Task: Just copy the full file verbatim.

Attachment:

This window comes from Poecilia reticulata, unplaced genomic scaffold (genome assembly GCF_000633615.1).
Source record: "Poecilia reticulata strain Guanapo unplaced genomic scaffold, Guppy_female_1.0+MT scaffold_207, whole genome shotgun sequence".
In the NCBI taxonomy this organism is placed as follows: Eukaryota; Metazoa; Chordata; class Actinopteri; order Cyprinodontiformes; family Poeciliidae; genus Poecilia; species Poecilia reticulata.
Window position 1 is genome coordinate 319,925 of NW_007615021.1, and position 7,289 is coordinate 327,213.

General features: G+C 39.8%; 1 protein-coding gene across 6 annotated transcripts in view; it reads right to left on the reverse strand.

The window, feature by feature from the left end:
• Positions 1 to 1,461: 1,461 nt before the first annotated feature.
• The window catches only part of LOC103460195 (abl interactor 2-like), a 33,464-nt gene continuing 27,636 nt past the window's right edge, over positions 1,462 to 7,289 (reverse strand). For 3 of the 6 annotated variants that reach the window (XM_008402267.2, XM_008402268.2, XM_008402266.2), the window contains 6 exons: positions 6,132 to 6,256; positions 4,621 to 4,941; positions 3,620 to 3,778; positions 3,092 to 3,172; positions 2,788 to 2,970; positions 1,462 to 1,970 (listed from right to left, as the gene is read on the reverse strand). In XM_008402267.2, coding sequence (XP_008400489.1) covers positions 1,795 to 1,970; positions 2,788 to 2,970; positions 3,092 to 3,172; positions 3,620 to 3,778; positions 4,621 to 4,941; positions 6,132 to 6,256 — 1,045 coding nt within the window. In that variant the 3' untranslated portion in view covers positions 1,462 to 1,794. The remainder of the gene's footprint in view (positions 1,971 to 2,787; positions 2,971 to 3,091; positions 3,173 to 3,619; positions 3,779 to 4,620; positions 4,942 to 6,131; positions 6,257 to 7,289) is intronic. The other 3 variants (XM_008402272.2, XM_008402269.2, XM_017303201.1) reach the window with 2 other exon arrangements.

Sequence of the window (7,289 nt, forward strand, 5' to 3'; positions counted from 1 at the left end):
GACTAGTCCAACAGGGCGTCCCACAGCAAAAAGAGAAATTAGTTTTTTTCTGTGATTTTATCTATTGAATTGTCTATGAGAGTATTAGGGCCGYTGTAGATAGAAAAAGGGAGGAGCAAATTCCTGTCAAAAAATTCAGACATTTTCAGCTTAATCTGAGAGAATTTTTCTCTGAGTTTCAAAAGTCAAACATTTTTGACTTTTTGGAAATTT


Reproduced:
This window comes from Poecilia reticulata, unplaced genomic scaffold (genome assembly GCF_000633615.1).
Source record: "Poecilia reticulata strain Guanapo unplaced genomic scaffold, Guppy_female_1.0+MT scaffold_207, whole genome shotgun sequence".
In the NCBI taxonomy this organism is placed as follows: Eukaryota; Metazoa; Chordata; class Actinopteri; order Cyprinodontiformes; family Poeciliidae; genus Poecilia; species Poecilia reticulata.
Window position 1 is genome coordinate 319,925 of NW_007615021.1, and position 7,289 is coordinate 327,213.

General features: G+C 39.8%; 1 protein-coding gene across 6 annotated transcripts in view; it reads right to left on the reverse strand.

The window, feature by feature from the left end:
• Positions 1 to 1,461: 1,461 nt before the first annotated feature.
• The window catches only part of LOC103460195 (abl interactor 2-like), a 33,464-nt gene continuing 27,636 nt past the window's right edge, over positions 1,462 to 7,289 (reverse strand). For 3 of the 6 annotated variants that reach the window (XM_008402267.2, XM_008402268.2, XM_008402266.2), the window contains 6 exons: positions 6,132 to 6,256; positions 4,621 to 4,941; positions 3,620 to 3,778; positions 3,092 to 3,172; positions 2,788 to 2,970; positions 1,462 to 1,970 (listed from right to left, as the gene is read on the reverse strand). In XM_008402267.2, coding sequence (XP_008400489.1) covers positions 1,795 to 1,970; positions 2,788 to 2,970; positions 3,092 to 3,172; positions 3,620 to 3,778; positions 4,621 to 4,941; positions 6,132 to 6,256 — 1,045 coding nt within the window. In that variant the 3' untranslated portion in view covers positions 1,462 to 1,794. The remainder of the gene's footprint in view (positions 1,971 to 2,787; positions 2,971 to 3,091; positions 3,173 to 3,619; positions 3,779 to 4,620; positions 4,942 to 6,131; positions 6,257 to 7,289) is intronic. The other 3 variants (XM_008402272.2, XM_008402269.2, XM_017303201.1) reach the window with 2 other exon arrangements.

Sequence of the window (7,289 nt, forward strand, 5' to 3'; positions counted from 1 at the left end):
GACTAGTCCAACAGGGCGTCCCACAGCAAAAAGAGAAATTAGTTTTTTTCTGTGATTTTATCTATTGAATTGTCTATGAGAGTATTAGGGCCGYTGTAGATAGAAAAAGGGAGGAGCAAATTCCTGTCAAAAAATTCAGACATTTTCAGCTTAATCTGAGAGAATTTTTCTCTGAGTTTCAAAAGTCAAACATTTTTGACTTTTTGGAAATTT